Cannabis 101

Is marijuana a ‘Gateway Drug’?

Published on August 28, 2017 · Last updated April 20, 2022

What is the ‘Gateway Drug’ theory?

Ever since the Harry Anslinger era of the 1930, marijuana foes have pushed the ‘gateway drug’ theory : By partaking of cannabis, humans will be led to harder drugs like cocaine and heroin.

To this day, the “cannabis leads to harder narcotics” argument gets trotted out whenever efforts to normalize cannabis ramp up. The expansion of marijuana legalization across North America has predictably given new life to this old trope. So let’s settle it once and for all: Is cannabis a “gateway drug” or not?

Does cannabis lead consumers to harder drugs?

No. While researchers have shown that many people do in fact try marijuana before other drugs, they have not found evidence that consuming marijuana causes them to consume other drugs.

Why is marijuana considered a ‘Gateway Drug?’

The strongest evidence to support the argument that pot is actually a gateway drug comes from the National Institute on Drug Abuse.

“Early exposure to cannabinoids in adolescent rodents decreases the reactivity of brain dopamine reward centers later in adulthood,” NIDA reported in 2020.

“To the extent that these findings generalize to humans, this could help explain the increased vulnerability for addiction to other substances of misuse later in life that most epidemiological studies have reported for people who begin marijuana use early in life,” NIDA wrote.

The Medical Minute: This Study Just Turned the Gateway Drug Theory Upside-Down

NIDA also cited THC’s alleged ability to “prime” the brain for enhanced responses to other drugs, via a phenomenon known as “cross-sensitization.” “[R]ats previously administered THC show heightened behavioral response not only when further exposed to THC but also when exposed to other drugs such as morphine,” their report noted.

Yet NIDA acknowledged that cross-sensitization is not unique to marijuana. Alcohol and nicotine also “prime the brain for a heightened response to other drugs and are, like marijuana, also typically used before a person progresses to other, more harmful substances.”

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(In fact, as Leafly reported, alcohol may be far more of a gateway drug than weed.

Nationwide data provided by the University of Michigan’s Monitoring the Future survey revealed that high school students who consumed alcohol were 13 times more likely to use cigarettes and cocaine, and 16 times more likely to use marijuana and other narcotics.)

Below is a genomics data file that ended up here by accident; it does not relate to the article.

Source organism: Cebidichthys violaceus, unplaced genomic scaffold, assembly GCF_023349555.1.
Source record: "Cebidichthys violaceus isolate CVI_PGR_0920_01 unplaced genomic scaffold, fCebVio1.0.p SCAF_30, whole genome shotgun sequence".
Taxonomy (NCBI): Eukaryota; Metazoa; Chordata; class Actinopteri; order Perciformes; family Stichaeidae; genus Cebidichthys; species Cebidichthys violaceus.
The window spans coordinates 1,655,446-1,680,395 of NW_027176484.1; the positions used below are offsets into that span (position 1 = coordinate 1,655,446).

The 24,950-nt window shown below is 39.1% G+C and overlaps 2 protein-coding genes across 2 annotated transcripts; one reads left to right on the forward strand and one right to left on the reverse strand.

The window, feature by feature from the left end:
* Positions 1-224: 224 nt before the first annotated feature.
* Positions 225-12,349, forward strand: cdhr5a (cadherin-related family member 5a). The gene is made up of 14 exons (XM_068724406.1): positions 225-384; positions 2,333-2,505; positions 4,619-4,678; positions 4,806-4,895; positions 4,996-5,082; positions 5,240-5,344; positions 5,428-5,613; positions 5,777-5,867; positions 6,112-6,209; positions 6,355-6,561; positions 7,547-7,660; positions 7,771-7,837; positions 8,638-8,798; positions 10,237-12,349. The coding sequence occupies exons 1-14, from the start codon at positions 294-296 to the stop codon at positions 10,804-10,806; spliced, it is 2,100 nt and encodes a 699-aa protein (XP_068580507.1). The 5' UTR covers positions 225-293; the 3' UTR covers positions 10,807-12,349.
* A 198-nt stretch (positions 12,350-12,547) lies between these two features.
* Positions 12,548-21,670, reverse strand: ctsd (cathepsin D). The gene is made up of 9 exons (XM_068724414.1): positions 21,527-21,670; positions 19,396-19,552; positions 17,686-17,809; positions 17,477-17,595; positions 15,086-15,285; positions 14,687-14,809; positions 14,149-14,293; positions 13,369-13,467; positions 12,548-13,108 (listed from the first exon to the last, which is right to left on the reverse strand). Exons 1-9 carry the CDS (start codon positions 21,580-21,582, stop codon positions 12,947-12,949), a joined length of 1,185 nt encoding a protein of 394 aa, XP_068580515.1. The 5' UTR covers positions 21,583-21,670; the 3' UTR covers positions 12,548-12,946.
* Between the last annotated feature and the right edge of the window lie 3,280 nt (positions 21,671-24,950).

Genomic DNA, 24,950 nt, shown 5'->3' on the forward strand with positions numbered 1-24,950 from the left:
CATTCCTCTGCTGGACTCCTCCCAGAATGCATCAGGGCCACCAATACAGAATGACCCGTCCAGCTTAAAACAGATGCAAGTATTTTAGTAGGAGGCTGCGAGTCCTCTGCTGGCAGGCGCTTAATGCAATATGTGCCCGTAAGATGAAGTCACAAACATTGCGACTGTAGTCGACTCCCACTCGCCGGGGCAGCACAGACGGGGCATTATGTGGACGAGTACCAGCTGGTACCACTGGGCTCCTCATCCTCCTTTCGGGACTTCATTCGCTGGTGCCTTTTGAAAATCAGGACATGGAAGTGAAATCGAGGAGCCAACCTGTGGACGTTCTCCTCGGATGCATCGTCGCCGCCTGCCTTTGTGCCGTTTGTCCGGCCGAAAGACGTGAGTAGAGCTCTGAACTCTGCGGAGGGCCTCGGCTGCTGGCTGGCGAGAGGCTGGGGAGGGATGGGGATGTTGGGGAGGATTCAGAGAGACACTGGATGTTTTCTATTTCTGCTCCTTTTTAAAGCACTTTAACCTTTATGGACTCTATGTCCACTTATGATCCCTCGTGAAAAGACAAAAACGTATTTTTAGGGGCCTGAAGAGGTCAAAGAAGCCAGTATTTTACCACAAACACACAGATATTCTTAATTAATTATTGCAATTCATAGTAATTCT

Here’s the proof that weed is not a gateway drug

Beyond such generalities and rat-based suppositions, we can find ample evidence to support the counterargument that cannabis is not a gateway drug.

Exhibit A: Countless living humans have experienced cannabis—and even incorporated it as a regular part of their lives—without being inspired to try dangerous narcotics like cocaine and heroin. (In fact, cannabis is increasingly being recognized as a tool to help addicts get off dangerous drugs.)

Further demonstrating that weed is not a gateway drug, a study conducted from 2006 to 2010 showed that marijuana consumption increased over 30 percent while cocaine use fell a staggering 50 percent. 

The majority of cannabis’ potential as a gateway drug comes from its prohibition.

Exhibit B: Much of cannabis’ potential as a gateway drug comes from its prohibition. Denied the opportunity to buy on the legal market, millions of Americans must turn to the illegal market, often from dealers with other drugs to sell beyond cannabis. These dealers have incentive to sell as much of everything as possible. They become the primary force driving cannabis users to harder narcotics. Remove the prohibition of cannabis and its connection to dangerous narcotics will fall away.

Exhibit C: An array of scientific studies have tested the “gateway drug” theory and found it implausible, or at the very least difficult if not impossible to prove.

Don’t believe us? Take it from US Attorney General Loretta Lynch. In 2016, Lynch announced that the gateway theory was bunk. “It’s not as though we are seeing that marijuana is a specific gateway,” she said at the time.

Exhibit D: Even prohibitionists like D.A.R.E. and the federal government typically don’t even try to defend the gateway theory anymore. As Leafly reported, D.A.R.E. actually removed weed from its list of gateway drugs.

The verdict:

No, cannabis is not a “gateway drug.” A puff of weed will not lead directly to a needle in your arm. It may, however, lead you to eat deep-fried things you regret. YOU HAVE BEEN WARNED.

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Dave Schmader
Dave Schmader
Dave Schmader is the author of the book "Weed: The User's Guide." Follow him on Twitter @davidschmader
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